Mohamed Niss

Mohamed Niss

Still on the Loose: Libya’s Most Dangerous Jihadists - Part II
Monday, May 21, 2018

More violence?

Tripoli Braces for Hurricane Igtet
More violence?
Abd al-Raouf Karah

The Presidency Council of Libya’s UN-backed Government of National Accord (GNA) today issued a decree turning a Tripoli-based militia into a national security apparatus with almost unlimited powers.

According to the new decree, the militia known as the Special Deterrence Force (SDF) which has been acting since 2014 as Tripoli’s main police and counterterrorism force, will have its powers boosted and get to operate on the national level with branches across the country.

The decree states that the SDF will be dissolved and have all its members, weapons and resources reintegrated into the new security organization which would be named ‘the Deterrence Apparatus for Combating Organized Crime and Terrorism’ (DACOT). The new organization will have its own independent budget, which it will receive from the GNA, and will be reporting to GNA’s interior minister. 

The new organization will have plenty of room to perform a wide range of security duties including combating organized crime, migration control at airports and other border exits, cybersecurity and counterterrorism.

But is this a good move for the country?

The Pros

In principle, reintegration of militias into state security agencies is a long overdue goal of the country’s consecutive post-revolution governments and any step taken in that direction is a welcome move. In addition, disbanding the SDF will pull the rug from beneath the feet of the likes of Bashir Bogra and Salah-Eddin Baadi who have been using Abd al-Raouf Karah, SDF’s commander, as pretext for repeated attacks against the GNA and Tripoli’s Mitiqa airport.

Like any militia, the SDF has its own agenda, however its overall performance over the last 4 years has been very constructive. Not only has the SDF served as the main security provider for GNA offices and critical facilities in the country’s capital, but without its efforts there is no doubt that the Islamic State would have been able to mount successful attacks against Western and security targets in Tripoli including hotels, embassies, police stations and prisons. The SDF has single-handedly eradicated the Islamic State in Tripoli. In some occasions the militia has acted as a state agency representing Libya on counterterrorism and migration cooperation with foreign countries including the United States, the United Kingdom and Italy. In counterterrorism, SDF ranks include many professional officers from Gaddafi’s Internal and External Security Organizations.

The Cons

The decree did not lack controversy. Article (4) gave DACOT the power to monitor online activities of individuals whom it deems “suspicious”. The article states: “In exceptional conditions required by the common good, members of the Apparatus would have the right to use modern technology to track wired and wireless communications as well as the social media websites when there is credible information placing its users in the circle of suspicion to cause harm to the country’s security, societal peace and national security. This should be conducted after permission from the judiciary and under its supervision.”  These are broad labels under which any Libyan could be targeted by DACOT’s invasive actions.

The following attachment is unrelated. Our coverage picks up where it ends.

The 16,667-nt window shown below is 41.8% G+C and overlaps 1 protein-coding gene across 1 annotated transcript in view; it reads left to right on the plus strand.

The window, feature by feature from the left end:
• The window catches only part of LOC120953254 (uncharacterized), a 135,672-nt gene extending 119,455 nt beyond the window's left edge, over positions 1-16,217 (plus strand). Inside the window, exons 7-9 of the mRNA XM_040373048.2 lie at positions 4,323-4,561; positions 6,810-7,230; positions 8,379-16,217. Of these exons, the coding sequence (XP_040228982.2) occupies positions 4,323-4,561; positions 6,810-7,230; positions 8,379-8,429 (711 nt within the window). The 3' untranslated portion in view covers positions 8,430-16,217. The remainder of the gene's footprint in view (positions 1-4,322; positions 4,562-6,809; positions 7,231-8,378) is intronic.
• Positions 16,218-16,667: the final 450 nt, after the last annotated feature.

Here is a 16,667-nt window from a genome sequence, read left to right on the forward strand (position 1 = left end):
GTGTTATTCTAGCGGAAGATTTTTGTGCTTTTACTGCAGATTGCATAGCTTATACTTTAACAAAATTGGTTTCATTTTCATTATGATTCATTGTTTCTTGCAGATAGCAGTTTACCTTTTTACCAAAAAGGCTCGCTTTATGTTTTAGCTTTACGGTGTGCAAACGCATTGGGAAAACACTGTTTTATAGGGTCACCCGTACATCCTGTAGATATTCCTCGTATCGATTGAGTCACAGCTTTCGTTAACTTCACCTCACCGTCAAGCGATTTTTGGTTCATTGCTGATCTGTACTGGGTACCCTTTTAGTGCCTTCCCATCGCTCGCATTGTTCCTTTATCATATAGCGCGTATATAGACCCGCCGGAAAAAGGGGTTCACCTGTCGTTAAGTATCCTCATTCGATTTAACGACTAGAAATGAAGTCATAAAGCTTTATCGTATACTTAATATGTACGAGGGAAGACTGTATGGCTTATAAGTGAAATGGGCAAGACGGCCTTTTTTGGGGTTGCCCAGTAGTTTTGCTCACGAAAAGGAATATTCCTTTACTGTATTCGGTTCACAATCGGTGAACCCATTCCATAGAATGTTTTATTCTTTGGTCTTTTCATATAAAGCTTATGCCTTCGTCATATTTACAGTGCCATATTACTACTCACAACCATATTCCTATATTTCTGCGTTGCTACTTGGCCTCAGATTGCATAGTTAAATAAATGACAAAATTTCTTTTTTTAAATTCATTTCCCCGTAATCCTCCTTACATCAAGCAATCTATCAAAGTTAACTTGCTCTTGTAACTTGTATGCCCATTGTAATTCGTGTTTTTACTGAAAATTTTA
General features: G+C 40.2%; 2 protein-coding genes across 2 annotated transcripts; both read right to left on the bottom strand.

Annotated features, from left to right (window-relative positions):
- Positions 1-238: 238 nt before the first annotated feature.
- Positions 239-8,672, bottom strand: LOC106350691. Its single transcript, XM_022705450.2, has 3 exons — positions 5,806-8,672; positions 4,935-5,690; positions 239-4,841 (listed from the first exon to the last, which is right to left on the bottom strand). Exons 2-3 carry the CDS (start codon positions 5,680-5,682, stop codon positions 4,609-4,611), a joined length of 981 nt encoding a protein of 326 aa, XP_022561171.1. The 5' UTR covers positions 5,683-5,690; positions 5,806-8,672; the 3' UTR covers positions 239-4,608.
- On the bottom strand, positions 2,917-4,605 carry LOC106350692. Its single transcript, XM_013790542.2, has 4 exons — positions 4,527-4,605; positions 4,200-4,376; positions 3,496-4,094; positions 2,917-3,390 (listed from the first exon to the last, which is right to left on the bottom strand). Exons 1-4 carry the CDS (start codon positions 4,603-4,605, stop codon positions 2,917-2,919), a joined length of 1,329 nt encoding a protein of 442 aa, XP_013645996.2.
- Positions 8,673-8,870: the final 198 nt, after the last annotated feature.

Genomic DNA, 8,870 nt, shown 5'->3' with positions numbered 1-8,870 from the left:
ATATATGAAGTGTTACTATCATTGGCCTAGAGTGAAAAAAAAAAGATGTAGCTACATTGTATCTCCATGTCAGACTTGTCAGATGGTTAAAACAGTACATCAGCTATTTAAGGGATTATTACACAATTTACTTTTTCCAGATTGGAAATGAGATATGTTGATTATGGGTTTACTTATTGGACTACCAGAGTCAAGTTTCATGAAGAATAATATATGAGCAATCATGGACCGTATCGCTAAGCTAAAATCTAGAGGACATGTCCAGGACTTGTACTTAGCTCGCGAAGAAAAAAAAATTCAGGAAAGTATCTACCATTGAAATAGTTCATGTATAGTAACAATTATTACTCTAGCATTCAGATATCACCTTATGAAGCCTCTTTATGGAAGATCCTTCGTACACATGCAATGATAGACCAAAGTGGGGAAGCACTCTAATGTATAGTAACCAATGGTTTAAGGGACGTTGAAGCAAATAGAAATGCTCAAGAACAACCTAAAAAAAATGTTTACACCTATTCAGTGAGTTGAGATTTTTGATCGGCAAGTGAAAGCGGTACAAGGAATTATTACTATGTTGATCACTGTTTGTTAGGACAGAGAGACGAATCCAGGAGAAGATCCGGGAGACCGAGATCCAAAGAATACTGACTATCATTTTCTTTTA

The other controversial bit is Article (9) which reads: “The Apparatus will have the following financial resources: 1- an allocated amount of the government budget. 2 – Whatever gets confiscated in relation to crimes including money, properties and possessions which gets confiscated according to the relevant provisions of the Libyan law.”

Leadership

DACOT’s director would be named by the Presidency Council based on nomination by the interior minister. The organization will also have its deputy director who would be named by the interior minister based on nomination by the director.

It remains unclear whether Mr Karah would have any role in the new organization. If he does, his Islamist opponents will see GNA’s move as promotion and reward rather than a genuine strategy to tackle militias. It is worth noting, however, that with the exception of LIFG and Muslim Brotherhood supporters who hate him for ideological rivalry related to his ‘quietist Salafi’ background, Mr Karah remains popular within large segments of the country’s population mainly for the role he played in tackling crime and the Islamic State threat in Tripoli.

Other prominent figures within the SDF are Hashim Bishr, who currently serves as a security advisor for the GNA, Khalid Heshri (aka al-Bowty), the governor of Mitiqa prison, and Ahmed bin Youssef, Mr Karah’s close aide.